So for about a year now, I’ve been toying with this idea of making my brewery electric. Seemed like a great idea, no more propane, no open flames, no CO to worry about in enclosed spaces…it seemed too good to be true, so I just had to jump on board. I decided to go the route of the PID as opposed to one of the computer based solutions as I want this to just work…no windows crashes or farts…just work.
I had one major problem. These systems all work on the premise of a 240V electric water heater element for the heat source, and I had no 240V source anywhere near where I would brew. Since it was a rental, running new wires and such was out of the question, but I still wanted to do it, so I decided to make a ‘hybrid’ system or sorts. I would use the propane burner in the brew stand for the boil, but for heating the strike water and maintaining the temp of the HERMS system, I’d use my electric bru box…with 120V that I could get anywhere. This would also allow me to use my pumps with switches in the box or even automate them to turn on at set temps if I so desired.
So there it was…a half-assed attempt at electric brewing. It took forever to heat strike water, ramp up temps for the mash, and actually made my brew day more complicated…NOT what I had in mind. I had drooled over systems like the one known as the ‘Electric Brewery’ online and knew I had to do something…but I was handcuffed to 120V, until now. Enter Hot Carl’s new house, and Brewery V2.0.
First up, my original control panel…I tried my best to wire it so that I had to redo as little as possible when I did make the jump to 240V. After laying down some hard-earned $$$ for another PID and temp probe, some 240 LED’s and some other miscellaneous hardware, I was ready to go. I cut the hole for the heatsink so that I could mount both relays to it, and also cut a hole for the PID and new power switch and led.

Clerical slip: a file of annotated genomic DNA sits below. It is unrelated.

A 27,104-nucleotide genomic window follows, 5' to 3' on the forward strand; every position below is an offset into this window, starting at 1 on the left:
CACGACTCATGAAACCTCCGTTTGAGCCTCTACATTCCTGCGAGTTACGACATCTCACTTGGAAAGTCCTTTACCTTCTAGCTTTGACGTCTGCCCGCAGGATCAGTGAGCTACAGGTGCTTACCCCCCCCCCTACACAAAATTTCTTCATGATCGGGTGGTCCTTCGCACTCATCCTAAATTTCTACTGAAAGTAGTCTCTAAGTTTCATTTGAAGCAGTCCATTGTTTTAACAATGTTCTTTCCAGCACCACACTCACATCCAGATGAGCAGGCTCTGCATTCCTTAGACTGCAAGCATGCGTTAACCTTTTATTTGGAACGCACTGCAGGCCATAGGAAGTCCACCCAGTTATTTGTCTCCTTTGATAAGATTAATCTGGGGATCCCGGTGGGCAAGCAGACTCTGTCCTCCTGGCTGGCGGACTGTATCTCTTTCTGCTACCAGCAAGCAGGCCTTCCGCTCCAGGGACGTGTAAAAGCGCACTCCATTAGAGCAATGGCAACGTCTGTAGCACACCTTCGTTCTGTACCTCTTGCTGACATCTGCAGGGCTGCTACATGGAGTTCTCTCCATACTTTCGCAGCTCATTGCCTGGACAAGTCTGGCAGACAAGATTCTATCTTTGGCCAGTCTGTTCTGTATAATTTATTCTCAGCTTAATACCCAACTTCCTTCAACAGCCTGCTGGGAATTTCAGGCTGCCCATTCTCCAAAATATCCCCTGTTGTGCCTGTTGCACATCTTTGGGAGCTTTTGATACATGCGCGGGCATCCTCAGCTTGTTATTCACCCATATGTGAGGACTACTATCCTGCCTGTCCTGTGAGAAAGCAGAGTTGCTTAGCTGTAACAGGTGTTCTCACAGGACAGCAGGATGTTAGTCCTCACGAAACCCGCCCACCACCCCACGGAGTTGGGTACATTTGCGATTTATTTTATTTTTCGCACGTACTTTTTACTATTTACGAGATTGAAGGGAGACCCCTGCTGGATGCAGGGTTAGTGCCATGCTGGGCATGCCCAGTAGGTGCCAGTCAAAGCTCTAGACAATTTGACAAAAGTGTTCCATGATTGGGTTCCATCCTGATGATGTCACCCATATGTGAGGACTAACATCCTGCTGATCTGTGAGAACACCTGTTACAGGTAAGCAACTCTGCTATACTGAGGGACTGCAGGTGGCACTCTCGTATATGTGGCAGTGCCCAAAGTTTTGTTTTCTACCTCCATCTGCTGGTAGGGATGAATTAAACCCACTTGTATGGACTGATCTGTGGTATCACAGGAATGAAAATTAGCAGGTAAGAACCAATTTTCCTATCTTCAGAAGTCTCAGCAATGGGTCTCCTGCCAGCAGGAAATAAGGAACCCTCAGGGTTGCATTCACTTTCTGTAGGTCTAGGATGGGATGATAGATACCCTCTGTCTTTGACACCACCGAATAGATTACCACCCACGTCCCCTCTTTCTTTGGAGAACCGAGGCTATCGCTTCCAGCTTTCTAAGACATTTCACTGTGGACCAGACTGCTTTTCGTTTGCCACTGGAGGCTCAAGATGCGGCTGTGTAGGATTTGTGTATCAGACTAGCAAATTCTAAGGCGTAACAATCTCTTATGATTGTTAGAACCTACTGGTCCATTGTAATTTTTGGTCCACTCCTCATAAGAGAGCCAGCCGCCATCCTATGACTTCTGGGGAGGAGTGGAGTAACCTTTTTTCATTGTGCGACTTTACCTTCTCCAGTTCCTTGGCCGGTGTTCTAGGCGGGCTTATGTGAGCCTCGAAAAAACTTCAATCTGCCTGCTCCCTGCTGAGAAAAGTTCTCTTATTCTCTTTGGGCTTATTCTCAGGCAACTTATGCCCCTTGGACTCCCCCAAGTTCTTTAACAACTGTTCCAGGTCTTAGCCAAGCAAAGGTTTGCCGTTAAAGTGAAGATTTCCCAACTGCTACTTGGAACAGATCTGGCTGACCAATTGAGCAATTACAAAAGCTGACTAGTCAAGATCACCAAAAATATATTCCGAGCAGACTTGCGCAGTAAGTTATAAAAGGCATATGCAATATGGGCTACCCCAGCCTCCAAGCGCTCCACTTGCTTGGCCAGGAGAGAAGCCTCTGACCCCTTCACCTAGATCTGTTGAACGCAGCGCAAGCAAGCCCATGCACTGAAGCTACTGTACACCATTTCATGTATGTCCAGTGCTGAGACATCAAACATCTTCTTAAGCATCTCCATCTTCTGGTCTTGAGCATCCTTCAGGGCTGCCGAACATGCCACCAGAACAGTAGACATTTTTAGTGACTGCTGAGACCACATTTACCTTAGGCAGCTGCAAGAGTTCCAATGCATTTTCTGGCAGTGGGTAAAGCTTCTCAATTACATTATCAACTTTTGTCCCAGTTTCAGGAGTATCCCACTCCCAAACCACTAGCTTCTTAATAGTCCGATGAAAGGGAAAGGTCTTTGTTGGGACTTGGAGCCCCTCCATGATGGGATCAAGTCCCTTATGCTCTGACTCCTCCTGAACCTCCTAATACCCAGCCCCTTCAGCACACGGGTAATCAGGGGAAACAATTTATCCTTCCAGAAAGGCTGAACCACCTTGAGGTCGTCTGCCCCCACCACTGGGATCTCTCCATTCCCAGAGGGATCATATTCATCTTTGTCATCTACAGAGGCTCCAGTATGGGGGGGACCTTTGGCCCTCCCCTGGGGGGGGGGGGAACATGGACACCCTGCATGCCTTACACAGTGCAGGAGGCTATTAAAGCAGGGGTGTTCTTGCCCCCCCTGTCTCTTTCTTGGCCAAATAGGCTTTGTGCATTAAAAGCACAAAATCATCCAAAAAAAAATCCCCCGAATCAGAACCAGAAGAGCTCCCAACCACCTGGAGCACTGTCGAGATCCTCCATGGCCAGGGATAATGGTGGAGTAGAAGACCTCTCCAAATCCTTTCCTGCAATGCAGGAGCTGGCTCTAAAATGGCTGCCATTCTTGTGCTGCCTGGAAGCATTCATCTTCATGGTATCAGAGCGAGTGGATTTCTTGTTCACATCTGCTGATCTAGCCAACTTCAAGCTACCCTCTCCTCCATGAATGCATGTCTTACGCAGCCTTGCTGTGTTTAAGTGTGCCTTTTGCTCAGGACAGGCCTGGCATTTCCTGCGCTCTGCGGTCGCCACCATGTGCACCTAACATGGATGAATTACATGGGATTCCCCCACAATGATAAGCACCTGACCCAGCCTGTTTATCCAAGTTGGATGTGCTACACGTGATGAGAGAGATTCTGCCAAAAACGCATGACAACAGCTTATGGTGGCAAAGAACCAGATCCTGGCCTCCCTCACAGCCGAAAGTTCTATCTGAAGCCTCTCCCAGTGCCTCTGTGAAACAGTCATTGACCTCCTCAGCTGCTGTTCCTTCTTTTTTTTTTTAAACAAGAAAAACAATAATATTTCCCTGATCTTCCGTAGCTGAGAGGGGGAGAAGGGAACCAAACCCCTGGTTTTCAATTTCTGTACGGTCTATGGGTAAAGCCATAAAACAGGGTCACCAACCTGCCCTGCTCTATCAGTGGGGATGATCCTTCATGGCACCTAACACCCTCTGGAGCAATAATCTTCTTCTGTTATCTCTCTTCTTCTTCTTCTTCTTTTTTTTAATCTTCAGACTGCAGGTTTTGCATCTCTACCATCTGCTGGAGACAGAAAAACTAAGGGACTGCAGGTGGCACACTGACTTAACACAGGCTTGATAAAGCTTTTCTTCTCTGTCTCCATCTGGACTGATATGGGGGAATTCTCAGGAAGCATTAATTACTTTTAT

Then it was time to drill and tap the heatsink and get it all mounted up to the control box with some sealant/adhesive so that the enclosure stayed watertight. All of the external components (LED’s, switches, PID’s) are all rated to be watertight and have gaskets where they connect to the holes in the enclosure…And it will have its own 50A dedicated GFCI. I dont particularly love electric shock, so I might as well try to make it as safe as possible.
And, were back…Heres a schematic from eBrewsupply.com (who is local and I have sourced much of my equipment from) on what I am attempting to do.
As one that isn’t particularly savvy with electricity,, I had to go over this diagram repeatedly and make double sure that I was wiring things correctly. The last thing I want is to plug the thing in and have all my work and $$$ go up in magic white smoke before any beer is actually to be had The one thing that I left out was the E-Stop switch/button. Some will argue that this is absolutely necessary to have in the event that something is going awry…I argue that the on/off switch will suffice for now since it cuts power to everything in the panel when activated. I may later on however install a e-stop cutoff that would cut all outgoing power (heating elements and pumps) while leaving power to the PID’s and any timers I choose to add. That way if it is something that can be easily remediated, I can keep going with the brew where I left off without having to start everything over. That is, however, a future installment to this…and in no way guaranteed as I am inherently lazy. Since I have spent the past few months moving working and NOT brewing, I have no homebrew to drink…I guess I’ll move on to wine to wet my palette while I work.
And the finished product…
Up next, keggle bottom drain mash tun, or rewiring the garage to brew-land…I have yet to decide.